Yes, it is true. Any United States citizen, of any age, any ethnicity, and any socio-economic background, can become a licensed Amateur Radio operator. With very few exceptions or limitations, you can become a Ham. The process is quite simple. (..more..)

-May 25, 2020


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More pertinent articles about Amateur Radio and Repeaters are located under the Articles navigation tab.


One or more websites may be intermittently streaming the NI4CE repeater system audio. None of these sites are affiliated with the West Central Florida Group, Inc. or our website. The West Central Florida Group, Inc. has not authorized these streaming websites and has no control over the content, quality or availability of the audio product being streamed.

NI4CE Operating Code

The NI4CE Repeater System provides all licensed West Central Florida Amateur Radio operators with a “regional” communications resource to advance Amateur Radio commitment to public service and encourage fellowship among all operators.

The NI4CE System serves all or parts of fourteen counties. It is a shared communications resource for the over twenty thousand Amateur Radio licensees who live here and the hundreds of visitors who join us annually. When using the NI4CE System, the West Central Florida Group, Inc. asks you to:

• Keep your transmissions as brief and to the point as possible. Please keep the Total Run Time for each QSO to ten minutes or less. Remember, there are many other operators waiting to use the repeaters.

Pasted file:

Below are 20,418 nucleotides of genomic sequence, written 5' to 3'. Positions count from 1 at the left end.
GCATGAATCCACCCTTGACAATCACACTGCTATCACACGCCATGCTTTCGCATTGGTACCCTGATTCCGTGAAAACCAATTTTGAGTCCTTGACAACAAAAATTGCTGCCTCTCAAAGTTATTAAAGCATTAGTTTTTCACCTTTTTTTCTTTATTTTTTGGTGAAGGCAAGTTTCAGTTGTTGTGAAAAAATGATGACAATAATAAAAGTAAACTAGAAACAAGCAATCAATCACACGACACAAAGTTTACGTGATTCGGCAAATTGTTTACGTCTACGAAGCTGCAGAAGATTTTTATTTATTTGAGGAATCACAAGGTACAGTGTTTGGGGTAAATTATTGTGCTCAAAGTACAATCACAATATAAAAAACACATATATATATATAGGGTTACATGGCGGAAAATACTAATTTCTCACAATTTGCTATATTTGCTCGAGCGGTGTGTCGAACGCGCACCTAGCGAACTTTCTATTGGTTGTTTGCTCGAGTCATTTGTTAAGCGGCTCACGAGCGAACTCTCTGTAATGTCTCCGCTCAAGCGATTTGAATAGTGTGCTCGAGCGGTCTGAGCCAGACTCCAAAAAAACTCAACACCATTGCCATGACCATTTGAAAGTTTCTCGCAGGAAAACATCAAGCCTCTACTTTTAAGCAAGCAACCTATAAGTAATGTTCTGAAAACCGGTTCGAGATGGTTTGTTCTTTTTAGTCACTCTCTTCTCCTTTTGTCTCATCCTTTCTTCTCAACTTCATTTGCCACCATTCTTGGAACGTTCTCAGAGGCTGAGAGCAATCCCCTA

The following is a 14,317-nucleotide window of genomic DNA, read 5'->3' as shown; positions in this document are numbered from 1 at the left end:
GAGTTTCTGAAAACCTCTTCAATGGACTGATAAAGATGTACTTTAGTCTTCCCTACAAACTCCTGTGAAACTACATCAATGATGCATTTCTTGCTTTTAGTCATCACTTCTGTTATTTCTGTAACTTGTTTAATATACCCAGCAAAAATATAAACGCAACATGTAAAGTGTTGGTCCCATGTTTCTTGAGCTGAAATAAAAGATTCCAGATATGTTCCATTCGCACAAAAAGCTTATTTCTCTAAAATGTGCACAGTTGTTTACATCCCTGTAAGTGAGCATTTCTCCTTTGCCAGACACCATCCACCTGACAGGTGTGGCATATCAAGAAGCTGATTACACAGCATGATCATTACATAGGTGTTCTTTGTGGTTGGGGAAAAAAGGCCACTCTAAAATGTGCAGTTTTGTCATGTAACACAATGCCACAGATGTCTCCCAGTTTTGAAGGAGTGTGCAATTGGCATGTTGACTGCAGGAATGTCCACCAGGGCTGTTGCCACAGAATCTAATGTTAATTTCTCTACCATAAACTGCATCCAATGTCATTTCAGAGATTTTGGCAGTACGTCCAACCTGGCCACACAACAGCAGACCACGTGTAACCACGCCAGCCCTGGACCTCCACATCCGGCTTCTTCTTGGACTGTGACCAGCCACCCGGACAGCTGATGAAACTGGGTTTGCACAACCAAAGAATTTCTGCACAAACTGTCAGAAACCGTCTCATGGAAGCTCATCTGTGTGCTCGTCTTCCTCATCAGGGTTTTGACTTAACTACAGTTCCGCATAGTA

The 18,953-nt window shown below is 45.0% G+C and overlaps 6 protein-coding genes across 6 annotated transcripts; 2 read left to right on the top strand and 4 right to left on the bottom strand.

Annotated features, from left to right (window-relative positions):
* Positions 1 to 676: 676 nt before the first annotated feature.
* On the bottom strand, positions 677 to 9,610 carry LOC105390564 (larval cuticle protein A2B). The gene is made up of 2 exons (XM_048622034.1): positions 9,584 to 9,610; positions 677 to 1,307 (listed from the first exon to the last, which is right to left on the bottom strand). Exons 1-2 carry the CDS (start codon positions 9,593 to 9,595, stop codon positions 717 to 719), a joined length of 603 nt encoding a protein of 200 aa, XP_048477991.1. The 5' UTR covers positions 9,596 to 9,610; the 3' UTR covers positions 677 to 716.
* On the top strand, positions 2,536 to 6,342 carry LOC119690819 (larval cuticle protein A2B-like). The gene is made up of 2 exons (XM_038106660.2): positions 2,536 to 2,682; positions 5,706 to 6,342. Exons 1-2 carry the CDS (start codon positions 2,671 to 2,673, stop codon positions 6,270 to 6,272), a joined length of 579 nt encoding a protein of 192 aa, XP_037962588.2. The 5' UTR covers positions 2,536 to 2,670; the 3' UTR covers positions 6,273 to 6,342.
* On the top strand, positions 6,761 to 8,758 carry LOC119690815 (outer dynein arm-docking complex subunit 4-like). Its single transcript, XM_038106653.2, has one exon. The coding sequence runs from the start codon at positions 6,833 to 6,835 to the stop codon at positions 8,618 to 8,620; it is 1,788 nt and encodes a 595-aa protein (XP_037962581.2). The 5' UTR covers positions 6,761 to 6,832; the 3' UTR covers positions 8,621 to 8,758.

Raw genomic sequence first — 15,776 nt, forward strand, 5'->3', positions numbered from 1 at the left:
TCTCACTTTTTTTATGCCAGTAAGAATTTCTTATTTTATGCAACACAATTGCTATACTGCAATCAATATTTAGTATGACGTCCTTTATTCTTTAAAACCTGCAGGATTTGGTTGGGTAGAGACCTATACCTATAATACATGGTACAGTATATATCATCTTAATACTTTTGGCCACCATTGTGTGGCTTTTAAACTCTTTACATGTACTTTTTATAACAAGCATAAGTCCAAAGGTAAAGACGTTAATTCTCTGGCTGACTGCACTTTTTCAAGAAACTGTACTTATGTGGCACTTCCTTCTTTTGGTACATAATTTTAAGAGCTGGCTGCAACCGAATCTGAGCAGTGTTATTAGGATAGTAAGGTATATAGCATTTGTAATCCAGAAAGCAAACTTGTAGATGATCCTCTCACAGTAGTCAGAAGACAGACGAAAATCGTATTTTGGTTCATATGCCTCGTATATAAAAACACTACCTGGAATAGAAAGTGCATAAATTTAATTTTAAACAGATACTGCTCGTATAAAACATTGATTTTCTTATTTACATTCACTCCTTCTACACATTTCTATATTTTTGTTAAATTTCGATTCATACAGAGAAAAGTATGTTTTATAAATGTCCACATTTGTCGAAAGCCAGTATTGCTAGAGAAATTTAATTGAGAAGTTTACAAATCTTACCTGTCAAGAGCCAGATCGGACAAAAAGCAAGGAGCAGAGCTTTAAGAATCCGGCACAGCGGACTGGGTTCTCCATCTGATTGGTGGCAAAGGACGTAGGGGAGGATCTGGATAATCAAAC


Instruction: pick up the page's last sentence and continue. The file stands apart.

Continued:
• Please leave pauses between transmissions, particularly when there is weather in the region that may be severe.

• Please observe FCC Part 97 Rules at all times, particularly the provisions of 97.113.

• Transmit power in Florida is limited to 50 watts in Florida.

• Please turn off special features including WIRES and other “sounders” that may delay your communications. Kerchunking is frowned on.

• Observe the “Golden Rule”. Common sense, courtesy and respect is contagious!

If you have an NXDN Digital Radio, Talkgroup 65000 can be used to connect to the NXDN Worldwide Network.


Here is the information the National Weather Service is most interested in knowing during any SKYWarn ACTIVATION ON on the NI4CE Repeater System:

• Winds of 35 MPH or higher

• Rainfall of two inches or more in an hour

• Flooding

• Hail of any size

• Tornadoes

• Weather caused damage

• Street closures

During Tropical Weather Events, Barometric Pressure data is also helpful.
Keep reports SHORT AND CONCISE. During bad weather, repeater time is valuable. Think about what you are going to say before you say it. Avoid unnecessary comments and verbiage.

It is requested that you NOT report non-severe weather, such as “It’s cloudy with light rain” or “the rain is letting up here”. The National Weather Service has radar and knows where it’s not raining. Reports such as this tie up valuable repeater time.

When reporting severe weather activity, please provide your Amateur Radio Callsign, your National Weather Service SKYWARN ID (if you have one), the location of your report and an approximate time of the severe weather event (if other than NOW).

Please turn off any “Roger Beeps”, “WIRES” signaling or the use of DTMF tones as they will interfere with your report.